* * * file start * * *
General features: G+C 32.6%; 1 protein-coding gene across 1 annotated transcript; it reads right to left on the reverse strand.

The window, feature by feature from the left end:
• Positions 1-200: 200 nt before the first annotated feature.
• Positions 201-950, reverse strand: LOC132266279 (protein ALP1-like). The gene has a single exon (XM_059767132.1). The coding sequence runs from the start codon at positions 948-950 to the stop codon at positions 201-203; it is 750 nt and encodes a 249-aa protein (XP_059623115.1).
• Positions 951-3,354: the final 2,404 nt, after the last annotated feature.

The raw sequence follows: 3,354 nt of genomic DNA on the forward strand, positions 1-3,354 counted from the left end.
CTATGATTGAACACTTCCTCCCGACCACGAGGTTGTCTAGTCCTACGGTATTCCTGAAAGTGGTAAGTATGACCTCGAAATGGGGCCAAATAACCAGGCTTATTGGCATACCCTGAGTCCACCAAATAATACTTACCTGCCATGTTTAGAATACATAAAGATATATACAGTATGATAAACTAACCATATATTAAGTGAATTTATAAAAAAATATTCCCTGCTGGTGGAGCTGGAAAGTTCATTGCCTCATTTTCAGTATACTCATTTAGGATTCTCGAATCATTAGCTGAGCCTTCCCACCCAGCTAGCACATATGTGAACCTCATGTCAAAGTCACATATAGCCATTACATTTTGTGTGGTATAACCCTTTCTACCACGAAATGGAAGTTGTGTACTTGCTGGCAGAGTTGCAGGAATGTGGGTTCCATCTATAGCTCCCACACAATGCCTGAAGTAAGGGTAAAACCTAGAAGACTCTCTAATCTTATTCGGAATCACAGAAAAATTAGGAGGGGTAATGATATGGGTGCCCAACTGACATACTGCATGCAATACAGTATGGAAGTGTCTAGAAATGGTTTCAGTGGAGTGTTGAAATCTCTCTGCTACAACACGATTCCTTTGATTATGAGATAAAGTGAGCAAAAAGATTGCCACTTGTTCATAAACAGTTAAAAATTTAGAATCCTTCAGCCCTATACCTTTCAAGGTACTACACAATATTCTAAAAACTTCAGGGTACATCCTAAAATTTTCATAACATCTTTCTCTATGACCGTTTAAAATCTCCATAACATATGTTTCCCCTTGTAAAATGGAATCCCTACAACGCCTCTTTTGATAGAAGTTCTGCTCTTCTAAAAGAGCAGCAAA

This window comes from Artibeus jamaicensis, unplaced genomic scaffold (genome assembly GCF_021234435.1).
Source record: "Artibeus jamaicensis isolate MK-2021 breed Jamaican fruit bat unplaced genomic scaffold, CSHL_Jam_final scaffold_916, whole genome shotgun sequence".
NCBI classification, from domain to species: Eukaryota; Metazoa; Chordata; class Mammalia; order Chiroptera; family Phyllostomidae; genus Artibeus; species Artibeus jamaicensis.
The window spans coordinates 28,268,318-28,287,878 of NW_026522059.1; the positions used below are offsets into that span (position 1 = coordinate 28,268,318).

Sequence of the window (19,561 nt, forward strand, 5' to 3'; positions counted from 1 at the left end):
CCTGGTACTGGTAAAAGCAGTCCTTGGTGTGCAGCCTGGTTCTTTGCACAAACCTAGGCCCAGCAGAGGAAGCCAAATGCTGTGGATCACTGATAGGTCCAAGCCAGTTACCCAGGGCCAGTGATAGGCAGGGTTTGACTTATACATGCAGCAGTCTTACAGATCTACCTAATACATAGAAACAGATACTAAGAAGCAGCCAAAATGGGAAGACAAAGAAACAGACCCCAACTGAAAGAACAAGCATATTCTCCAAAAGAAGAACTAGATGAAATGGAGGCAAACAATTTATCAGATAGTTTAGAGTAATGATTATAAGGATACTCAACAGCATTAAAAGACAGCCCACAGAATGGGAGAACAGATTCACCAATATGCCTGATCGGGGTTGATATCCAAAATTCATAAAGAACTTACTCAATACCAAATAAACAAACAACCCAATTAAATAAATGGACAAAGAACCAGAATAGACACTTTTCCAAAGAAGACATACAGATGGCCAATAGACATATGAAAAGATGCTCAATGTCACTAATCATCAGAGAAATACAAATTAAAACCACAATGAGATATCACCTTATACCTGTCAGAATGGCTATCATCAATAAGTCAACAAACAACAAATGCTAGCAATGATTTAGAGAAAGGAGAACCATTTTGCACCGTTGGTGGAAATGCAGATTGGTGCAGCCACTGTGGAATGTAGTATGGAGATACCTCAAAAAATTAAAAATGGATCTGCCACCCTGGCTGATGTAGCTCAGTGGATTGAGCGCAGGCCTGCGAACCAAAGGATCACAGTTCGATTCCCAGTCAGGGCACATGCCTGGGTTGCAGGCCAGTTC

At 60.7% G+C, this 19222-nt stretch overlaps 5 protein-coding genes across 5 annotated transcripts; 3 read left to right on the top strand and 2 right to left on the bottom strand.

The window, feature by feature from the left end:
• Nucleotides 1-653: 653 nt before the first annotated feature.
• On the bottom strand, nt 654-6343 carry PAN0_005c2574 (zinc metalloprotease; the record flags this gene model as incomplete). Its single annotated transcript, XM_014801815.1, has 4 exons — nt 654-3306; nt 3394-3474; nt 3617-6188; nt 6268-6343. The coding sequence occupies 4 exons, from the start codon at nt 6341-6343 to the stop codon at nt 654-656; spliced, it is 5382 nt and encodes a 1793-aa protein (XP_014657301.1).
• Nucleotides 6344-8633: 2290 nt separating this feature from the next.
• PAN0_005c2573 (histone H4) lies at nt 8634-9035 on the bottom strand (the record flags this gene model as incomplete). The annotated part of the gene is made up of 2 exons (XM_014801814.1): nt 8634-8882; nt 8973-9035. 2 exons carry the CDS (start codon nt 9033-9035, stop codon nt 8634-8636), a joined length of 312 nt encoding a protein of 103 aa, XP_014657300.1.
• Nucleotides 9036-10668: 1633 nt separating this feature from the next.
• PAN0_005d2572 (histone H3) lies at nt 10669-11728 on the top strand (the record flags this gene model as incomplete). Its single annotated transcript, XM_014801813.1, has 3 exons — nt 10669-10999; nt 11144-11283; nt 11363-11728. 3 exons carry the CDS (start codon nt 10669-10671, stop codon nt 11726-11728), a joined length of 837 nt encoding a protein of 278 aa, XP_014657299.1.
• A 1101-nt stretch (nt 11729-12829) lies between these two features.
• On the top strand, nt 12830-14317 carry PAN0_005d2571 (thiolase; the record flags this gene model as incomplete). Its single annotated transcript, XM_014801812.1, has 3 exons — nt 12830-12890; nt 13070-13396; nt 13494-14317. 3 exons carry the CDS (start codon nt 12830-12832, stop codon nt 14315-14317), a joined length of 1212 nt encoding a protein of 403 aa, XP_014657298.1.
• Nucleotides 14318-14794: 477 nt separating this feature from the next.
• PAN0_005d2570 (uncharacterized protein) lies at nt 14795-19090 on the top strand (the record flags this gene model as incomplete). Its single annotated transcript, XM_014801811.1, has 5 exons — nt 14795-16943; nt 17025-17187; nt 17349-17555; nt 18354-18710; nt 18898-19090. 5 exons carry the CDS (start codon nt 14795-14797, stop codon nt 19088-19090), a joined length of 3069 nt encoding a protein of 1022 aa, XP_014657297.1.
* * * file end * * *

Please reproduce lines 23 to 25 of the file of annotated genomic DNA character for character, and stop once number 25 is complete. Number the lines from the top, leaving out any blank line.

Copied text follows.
• On the top strand, nt 12830-14317 carry PAN0_005d2571 (thiolase; the record flags this gene model as incomplete). Its single annotated transcript, XM_014801812.1, has 3 exons — nt 12830-12890; nt 13070-13396; nt 13494-14317. 3 exons carry the CDS (start codon nt 12830-12832, stop codon nt 14315-14317), a joined length of 1212 nt encoding a protein of 403 aa, XP_014657298.1.
• Nucleotides 14318-14794: 477 nt separating this feature from the next.
• PAN0_005d2570 (uncharacterized protein) lies at nt 14795-19090 on the top strand (the record flags this gene model as incomplete). Its single annotated transcript, XM_014801811.1, has 5 exons — nt 14795-16943; nt 17025-17187; nt 17349-17555; nt 18354-18710; nt 18898-19090. 5 exons carry the CDS (start codon nt 14795-14797, stop codon nt 19088-19090), a joined length of 3069 nt encoding a protein of 1022 aa, XP_014657297.1.